With Copenhagen Looming, Canada Is A Climate Laggard – But We Don’t Have To Go On This Way
We now have less than a month until the opening of the United Nations Climate Change Conference 2009, to be held from December 7-18 at the Bella Center (for some reason they decided to spell it the American way) in Copenhagen. The conference is also called COP15 because it’s the 15th “Conference of Parties” to something called the United Nations Framework Convention on Climate Change, reflecting the diplomatic world’s penchant for cute little abbreviations that combine letters and numbers.
The point of the conference is to work towards a treaty that backers of the process envision as a turbo-charged version of the Kyoto Protocol, the previous climate agreement that Canada has been enthusiastically ignoring for years. Under Kyoto, we were supposed to get our greenhouse gas emissions down to 6% below 1990 levels by 2012; for Copenhagen, numbers like 25% to 40% (again, below 1990 levels) have been bandied about as an ideal global target to be reached by 2020. As the Winnipeg Free Press reported, Canada’s emissions in 2007 were some 26% above 1990 levels, and were on the increase “thanks largely to Alberta’s oilsands, an increase in the number of vehicles on the road, and greater reliance on coal-fired electricity”. By international standards, this is a dismal performance:
Canada ranks “first among the G8 nations” for increasing emissions, the report notes, even though Canada had committed to cut them. It notes that while Canada’s emissions have soared, Germany chopped its emissions by 18 per cent between 1990 and 2006, and the United Kingdom slashed its by 15 per cent.
“We’re laggards and obstructionists,” said climatologist Andrew Weaver at the University of Victoria who, like many scientists and environmentalists, has been urging the Canadian government to cut emissions for years.
In fairness, the Harper government has promised to cut Canada’s emissions – to 20% below 2006 levels by 2020. This would amount to only a 3% cut relative to 1990 levels, falling well short of our Kyoto obligations, but so far the government has presented no credible plan to meet even this relatively modest target. Into the gap stepped the Pembina Institute and the David Suzuki Foundation, who produced a report setting out the likely economic costs of two different levels of greenhouse reduction: the government target of 3% by 2020, and a more ambitious 25% by 2020.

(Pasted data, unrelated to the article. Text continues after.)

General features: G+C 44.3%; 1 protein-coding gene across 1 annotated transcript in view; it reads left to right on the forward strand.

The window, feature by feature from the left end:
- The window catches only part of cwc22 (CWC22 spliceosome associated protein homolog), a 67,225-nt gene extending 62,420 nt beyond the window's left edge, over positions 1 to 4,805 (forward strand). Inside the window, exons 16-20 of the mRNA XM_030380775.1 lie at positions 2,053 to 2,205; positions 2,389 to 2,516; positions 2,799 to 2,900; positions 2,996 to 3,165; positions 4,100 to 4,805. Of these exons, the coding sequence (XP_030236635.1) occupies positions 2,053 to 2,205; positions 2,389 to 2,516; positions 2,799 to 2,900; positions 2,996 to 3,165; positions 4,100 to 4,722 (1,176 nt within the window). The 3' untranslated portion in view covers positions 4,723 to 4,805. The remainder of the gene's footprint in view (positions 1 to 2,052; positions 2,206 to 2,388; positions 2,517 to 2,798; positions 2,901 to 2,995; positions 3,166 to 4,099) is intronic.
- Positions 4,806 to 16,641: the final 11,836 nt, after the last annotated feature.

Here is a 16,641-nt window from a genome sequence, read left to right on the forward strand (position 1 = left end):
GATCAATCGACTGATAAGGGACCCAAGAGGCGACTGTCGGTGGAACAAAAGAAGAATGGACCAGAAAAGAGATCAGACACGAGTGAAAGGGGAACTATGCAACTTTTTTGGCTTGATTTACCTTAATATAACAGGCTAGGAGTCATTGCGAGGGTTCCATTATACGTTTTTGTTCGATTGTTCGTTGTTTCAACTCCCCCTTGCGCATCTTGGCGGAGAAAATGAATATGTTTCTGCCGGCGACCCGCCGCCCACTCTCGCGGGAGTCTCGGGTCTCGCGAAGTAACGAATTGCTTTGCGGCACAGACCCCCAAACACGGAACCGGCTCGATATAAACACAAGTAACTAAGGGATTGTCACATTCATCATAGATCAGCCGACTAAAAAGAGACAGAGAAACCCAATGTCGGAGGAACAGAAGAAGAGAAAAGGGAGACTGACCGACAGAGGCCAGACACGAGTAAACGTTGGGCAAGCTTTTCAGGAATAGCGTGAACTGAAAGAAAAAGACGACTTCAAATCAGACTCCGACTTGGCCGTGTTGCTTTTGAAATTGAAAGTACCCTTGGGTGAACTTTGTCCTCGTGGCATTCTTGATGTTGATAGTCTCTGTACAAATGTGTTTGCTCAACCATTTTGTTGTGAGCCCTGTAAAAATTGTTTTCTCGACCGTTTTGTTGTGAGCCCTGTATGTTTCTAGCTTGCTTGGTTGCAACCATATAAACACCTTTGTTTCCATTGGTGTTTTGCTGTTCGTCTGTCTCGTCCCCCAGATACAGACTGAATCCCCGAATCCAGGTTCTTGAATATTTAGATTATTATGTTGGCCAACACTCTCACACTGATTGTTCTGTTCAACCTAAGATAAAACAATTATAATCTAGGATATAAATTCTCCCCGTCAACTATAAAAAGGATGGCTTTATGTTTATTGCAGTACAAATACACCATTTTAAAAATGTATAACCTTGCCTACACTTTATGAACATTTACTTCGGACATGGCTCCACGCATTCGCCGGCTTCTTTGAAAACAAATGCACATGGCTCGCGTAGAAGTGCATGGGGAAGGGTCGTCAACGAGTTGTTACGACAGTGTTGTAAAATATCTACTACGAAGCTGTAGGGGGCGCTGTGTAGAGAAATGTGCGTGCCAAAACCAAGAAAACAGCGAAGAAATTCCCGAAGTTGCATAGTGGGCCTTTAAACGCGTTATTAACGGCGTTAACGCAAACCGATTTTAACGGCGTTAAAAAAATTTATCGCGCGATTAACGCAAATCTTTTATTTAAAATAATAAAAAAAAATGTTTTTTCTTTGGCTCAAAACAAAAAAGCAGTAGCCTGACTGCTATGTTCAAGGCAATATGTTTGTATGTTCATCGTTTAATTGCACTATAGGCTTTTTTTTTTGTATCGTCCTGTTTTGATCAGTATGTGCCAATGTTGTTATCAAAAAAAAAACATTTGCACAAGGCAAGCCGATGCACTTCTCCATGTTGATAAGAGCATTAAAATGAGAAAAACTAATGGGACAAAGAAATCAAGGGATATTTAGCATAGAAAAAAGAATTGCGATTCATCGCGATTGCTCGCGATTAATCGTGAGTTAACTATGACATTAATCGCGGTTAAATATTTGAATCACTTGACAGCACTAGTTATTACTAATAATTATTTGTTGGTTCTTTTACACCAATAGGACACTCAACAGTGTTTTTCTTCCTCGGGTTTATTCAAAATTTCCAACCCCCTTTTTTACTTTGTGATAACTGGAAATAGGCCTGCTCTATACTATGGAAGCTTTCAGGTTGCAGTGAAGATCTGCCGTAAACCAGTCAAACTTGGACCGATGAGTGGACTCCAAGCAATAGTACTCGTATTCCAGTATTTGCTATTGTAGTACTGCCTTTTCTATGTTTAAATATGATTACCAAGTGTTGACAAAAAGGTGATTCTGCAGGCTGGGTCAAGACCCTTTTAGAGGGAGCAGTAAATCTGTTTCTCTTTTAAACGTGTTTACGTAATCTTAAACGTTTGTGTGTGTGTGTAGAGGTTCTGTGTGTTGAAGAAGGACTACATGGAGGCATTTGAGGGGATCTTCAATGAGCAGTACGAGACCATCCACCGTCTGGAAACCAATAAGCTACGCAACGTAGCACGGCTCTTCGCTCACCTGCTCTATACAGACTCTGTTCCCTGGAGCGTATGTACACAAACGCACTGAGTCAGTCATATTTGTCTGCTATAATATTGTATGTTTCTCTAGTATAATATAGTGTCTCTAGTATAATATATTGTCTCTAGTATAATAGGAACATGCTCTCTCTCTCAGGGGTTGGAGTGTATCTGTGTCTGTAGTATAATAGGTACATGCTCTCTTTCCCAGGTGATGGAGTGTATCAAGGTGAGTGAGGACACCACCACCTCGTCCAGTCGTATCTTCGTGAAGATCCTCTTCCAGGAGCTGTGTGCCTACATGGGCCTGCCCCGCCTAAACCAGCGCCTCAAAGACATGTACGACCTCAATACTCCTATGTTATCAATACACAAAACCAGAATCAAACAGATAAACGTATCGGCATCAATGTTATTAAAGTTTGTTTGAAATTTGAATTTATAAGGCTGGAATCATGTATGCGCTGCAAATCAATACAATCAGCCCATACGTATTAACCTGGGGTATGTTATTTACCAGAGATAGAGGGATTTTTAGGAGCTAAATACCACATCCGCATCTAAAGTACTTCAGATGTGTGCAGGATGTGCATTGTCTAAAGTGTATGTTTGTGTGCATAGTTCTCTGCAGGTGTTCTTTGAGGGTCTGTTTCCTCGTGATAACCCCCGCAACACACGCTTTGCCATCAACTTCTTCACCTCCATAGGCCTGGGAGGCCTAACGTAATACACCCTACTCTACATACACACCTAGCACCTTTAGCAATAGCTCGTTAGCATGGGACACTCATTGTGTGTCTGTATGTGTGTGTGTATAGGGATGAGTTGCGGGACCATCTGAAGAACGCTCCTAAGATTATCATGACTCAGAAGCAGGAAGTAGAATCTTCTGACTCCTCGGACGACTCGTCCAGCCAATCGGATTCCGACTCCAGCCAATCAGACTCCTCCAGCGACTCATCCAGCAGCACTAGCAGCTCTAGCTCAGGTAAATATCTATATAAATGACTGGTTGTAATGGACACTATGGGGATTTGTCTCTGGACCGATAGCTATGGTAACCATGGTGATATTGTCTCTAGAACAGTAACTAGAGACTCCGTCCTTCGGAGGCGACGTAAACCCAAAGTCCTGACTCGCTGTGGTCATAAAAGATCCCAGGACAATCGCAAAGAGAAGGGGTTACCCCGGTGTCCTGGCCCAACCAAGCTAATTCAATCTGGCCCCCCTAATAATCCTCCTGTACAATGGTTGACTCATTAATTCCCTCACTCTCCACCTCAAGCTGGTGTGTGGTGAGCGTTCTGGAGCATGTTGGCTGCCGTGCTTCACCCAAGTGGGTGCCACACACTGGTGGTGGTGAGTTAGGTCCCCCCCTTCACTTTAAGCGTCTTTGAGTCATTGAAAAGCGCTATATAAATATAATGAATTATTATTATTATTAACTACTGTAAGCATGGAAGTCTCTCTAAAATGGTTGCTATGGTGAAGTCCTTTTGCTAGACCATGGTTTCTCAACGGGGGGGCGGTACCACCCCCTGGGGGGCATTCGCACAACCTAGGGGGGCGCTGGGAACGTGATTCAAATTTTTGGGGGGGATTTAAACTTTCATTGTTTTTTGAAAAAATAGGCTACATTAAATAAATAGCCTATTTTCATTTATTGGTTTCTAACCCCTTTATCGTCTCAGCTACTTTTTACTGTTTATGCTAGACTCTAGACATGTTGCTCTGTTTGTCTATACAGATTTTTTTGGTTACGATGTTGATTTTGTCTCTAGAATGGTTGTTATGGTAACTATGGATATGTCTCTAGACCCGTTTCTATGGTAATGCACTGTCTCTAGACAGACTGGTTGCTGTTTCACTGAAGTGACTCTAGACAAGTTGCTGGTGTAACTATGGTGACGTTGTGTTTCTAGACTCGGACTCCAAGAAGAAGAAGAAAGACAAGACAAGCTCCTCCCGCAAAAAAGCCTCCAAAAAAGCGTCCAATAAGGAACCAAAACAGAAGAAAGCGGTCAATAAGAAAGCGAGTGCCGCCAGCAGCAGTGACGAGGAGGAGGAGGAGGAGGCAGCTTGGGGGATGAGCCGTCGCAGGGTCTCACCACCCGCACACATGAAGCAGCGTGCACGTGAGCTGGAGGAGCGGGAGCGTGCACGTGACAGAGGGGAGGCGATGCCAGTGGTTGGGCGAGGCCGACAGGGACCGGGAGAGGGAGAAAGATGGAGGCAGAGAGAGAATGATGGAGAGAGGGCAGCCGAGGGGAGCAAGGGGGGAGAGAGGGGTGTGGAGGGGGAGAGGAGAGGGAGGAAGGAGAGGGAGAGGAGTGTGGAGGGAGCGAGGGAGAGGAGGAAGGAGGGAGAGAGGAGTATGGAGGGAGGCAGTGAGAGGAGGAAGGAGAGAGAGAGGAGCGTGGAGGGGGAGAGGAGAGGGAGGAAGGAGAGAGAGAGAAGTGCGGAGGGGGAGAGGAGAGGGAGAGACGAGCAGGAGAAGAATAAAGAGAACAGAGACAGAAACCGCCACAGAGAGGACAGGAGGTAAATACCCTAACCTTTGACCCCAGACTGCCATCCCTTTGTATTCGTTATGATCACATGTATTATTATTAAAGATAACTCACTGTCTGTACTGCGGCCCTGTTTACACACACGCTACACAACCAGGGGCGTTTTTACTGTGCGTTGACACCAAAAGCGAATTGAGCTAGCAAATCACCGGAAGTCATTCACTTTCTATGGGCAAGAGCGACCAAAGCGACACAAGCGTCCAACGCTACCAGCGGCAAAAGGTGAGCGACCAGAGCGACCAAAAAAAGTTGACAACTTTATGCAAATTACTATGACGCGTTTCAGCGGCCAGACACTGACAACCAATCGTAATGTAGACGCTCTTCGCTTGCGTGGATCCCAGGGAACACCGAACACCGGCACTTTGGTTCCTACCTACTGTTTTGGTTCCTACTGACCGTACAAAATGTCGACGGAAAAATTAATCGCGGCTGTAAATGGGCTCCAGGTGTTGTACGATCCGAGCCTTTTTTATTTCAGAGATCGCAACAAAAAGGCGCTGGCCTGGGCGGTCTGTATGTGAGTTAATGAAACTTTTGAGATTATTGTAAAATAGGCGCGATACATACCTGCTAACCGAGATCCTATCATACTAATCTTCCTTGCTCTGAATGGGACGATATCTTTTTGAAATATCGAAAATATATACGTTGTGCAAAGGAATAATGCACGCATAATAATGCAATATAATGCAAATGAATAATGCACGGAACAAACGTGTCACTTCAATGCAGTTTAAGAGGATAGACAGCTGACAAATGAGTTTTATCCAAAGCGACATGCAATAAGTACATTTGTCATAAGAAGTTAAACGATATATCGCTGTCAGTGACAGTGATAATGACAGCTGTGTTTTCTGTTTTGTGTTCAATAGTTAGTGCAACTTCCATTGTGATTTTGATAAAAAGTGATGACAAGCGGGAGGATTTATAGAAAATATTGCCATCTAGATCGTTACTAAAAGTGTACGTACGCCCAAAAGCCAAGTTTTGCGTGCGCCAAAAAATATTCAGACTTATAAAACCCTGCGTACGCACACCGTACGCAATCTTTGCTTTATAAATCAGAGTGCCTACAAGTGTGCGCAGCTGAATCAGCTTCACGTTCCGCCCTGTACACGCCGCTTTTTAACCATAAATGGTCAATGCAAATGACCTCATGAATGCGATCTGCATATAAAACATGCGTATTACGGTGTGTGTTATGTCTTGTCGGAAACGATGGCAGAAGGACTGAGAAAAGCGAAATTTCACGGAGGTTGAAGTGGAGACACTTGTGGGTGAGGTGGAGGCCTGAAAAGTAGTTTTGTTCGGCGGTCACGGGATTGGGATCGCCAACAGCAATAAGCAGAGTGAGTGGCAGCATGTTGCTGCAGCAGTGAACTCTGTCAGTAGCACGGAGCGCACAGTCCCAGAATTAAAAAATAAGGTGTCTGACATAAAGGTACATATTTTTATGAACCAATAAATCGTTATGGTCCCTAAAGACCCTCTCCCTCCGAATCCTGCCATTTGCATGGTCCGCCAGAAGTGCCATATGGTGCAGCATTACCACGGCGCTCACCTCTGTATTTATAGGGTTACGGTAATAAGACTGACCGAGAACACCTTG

The report found that Canada’s economy would grow by 2.4% per year between 2010 and 2020, assuming “business as usual”, meaning no effort to cut emissions beyond current measures. Meeting the modest government target would cut annual growth to 2.2%, while the deeper 25% cut would devastate Canada’s economy by reducing growth to a mere… oh, 2.1%. Not so devastating after all, then. The Pembina Institute’s press release noted specifically that in Alberta, although the province would be hit disproportionately hard because of the need to control emissions from the tar sands, “per capita GDP would continue to be much higher than that of any other region”.
To some extent, reaction to the report was divided along predictable lines. James Hrynyshyn, an expatriate Canadian who blogs thoughtfully about climate issues and accepts (like all sensible, well-informed people) the basic science of global warming, was mostly glad that the costs were so modest. I was pleased to come across commentary in the Edmonton Journal that also fell into this camp. Ross McKitrick, a well-known climate skeptic at the University of Guelph, questioned the assumptions behind the economic modelling in the Suzuki-Pembina report, which is fair enough; you can argue about the parameters of any complex model till the cows come home, and it’s often enlightening to do so. But the most perplexing reactions involved acceptance of the report’s basic conclusions followed by howls of outrage and/or derision. For example, the Globe and Mail editorialised:
It is the wrong approach; its all-out attack on the oil and gas sector is politically and economically unacceptable, and would euthanize a vital Canadian industry.
But if growth will only be dented, and Alberta’s per capita GDP will remain high by national standards, then clearly nothing vital is being euthanised. I really don’t see how anyone could consider the relatively modest costs envisioned by the Suzuki-Pembina report to be “politically and economically unacceptable”, unless they were in thrall to one of two deeply suspect assumptions: that the whole concept of global warming is fundamentally flawed, or that economic growth is too important to be compromised even slightly for the sake of maintaining the stability of the global environment.
Perhaps, however, I’m being unfair. So if you agree with the Globe and Mail on this, I want to hear from you. What exactly is so awful about the idea of accepting a small reduction in economic growth in order to achieve a significant cut in greenhouse emissions?